Extension Logo
Extension Logo
University of Minnesota Extension

Extension is expanding its online education and resources to adapt to COVID-19 restrictions.

Bowed tendons in horses

Quick facts

  • Bowed tendon refers to tendon swelling that appears as a bow in the leg.

  • Chronic stress or an injury can cause a bowed tendon.

  • Treatment includes complete rest, anti-inflammatory drugs and gradual return to exercise.

  • Full recovery can take 8 to 11 months.

  • Premature work or stress can re-injure the tendon.

Diagram of horse knee and hoof.
Figure 1. Anatomy of front limb lower horse leg.

What is a bowed tendon?

Bowed tendon refers to swelling in the superficial or deep digital flexor tendon, Figure 1. When either of these tendons swell it causes the leg to look "bowed." The bow can appear anywhere from the knee or hock to the pastern region. The superficial digital flexor tendon is much more commonly affected than the deep digital flexor tendon.


Bowed tendons can occur from chronic stress on the tendons or from an injury. Horses at higher risk of bowed tendons include:

  • Racehorses

  • Polo ponies

  • Jumpers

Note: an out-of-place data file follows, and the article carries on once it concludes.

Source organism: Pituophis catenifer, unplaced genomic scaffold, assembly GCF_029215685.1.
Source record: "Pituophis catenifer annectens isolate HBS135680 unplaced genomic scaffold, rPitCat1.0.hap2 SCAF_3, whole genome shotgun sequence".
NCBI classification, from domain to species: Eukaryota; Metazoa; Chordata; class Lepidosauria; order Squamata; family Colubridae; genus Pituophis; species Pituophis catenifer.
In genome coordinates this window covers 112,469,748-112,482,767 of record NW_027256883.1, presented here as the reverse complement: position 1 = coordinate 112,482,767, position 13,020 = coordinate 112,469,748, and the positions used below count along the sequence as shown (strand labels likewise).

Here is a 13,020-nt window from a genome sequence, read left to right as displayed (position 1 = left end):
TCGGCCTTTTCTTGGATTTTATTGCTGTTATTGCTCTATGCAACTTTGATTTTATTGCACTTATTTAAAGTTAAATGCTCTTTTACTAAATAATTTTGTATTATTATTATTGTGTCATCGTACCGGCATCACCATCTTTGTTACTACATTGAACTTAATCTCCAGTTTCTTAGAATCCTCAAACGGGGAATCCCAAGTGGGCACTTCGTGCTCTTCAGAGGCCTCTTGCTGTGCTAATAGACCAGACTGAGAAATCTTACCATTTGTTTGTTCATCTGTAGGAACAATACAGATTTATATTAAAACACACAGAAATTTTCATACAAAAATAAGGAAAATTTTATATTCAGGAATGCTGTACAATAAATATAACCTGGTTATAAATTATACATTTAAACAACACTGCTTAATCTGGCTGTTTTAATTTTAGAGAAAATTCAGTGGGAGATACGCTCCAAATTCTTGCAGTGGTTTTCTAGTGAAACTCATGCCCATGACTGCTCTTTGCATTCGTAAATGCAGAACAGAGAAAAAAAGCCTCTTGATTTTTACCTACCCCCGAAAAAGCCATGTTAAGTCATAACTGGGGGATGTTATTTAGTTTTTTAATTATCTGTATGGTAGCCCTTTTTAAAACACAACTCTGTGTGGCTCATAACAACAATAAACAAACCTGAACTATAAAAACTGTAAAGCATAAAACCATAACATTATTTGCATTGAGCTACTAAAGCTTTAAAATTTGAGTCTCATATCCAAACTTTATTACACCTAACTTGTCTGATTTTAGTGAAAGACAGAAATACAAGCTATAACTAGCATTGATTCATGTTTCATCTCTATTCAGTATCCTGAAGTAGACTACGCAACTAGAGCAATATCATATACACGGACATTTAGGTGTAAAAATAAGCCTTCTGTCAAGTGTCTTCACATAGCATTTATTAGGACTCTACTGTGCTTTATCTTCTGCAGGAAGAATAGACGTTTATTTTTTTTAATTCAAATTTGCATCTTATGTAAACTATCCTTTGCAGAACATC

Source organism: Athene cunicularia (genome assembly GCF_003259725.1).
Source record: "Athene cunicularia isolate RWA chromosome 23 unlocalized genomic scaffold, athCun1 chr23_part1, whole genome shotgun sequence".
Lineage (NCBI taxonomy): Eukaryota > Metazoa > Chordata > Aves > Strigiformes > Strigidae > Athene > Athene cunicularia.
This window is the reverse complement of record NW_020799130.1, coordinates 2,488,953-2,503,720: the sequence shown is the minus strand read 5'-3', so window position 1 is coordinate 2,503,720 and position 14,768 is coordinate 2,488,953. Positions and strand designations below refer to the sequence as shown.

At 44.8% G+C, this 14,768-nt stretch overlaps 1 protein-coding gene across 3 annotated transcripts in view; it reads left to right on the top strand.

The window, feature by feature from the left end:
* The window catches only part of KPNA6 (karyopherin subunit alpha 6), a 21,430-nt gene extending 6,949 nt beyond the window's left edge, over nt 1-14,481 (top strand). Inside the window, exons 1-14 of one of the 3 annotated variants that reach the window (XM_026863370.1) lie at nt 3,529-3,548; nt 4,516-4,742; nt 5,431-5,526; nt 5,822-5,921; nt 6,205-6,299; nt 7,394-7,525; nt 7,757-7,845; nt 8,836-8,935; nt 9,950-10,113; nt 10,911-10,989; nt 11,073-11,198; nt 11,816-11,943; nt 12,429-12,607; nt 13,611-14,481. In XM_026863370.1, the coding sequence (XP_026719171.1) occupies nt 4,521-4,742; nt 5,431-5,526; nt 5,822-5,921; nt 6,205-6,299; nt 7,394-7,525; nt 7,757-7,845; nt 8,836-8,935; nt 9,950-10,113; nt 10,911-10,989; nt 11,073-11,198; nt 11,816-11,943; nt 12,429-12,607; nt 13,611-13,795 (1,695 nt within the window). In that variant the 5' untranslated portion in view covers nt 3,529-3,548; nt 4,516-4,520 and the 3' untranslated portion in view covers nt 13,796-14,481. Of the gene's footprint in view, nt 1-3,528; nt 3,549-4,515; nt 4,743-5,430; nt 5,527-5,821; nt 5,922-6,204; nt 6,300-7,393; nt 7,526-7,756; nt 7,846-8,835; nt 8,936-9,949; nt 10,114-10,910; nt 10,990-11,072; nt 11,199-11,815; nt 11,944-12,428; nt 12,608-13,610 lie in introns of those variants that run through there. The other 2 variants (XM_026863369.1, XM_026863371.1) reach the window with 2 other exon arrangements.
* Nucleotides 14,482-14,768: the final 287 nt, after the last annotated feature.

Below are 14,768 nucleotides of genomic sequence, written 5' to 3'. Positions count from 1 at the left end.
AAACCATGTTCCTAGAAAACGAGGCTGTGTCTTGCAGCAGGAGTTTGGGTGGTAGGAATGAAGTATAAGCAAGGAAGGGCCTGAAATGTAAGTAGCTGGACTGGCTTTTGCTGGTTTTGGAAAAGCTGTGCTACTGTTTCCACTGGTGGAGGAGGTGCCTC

Placing bandages on the lower leg that puts uneven pressure on the tendons can also cause swelling.


Treatment generally includes:

  • Complete rest

  • Controlled, gradual return to exercise

  • Anti-inflammatory drugs

  • Sometimes surgery

Bowed tendons vary in severity, but complete healing takes a long time. Clinical signs may resolve within days if you rest the horse and give anti-inflammatory drugs (i.e. Bute). Generally, the swelling returns with premature work or stress. It can take 8 to 11 months for the tendon to repair itself completely.

Repeat ultrasounds are useful to monitor healing and allow return to exercise as fast as possible without re-injury.

If you want to pursue a newer treatment option such as cell injections or shockwave therapy, make sure to evaluate the pros and cons. Most treatments have shown to be useless or even damaging. Your horse’s rehabilitation period may also be longer.

Annette McCoy, DVM, former graduate student, College of Veterinary Medicine

Reviewed in 2018

Share this page:

© 2020 Regents of the University of Minnesota. All rights reserved. The University of Minnesota is an equal opportunity educator and employer.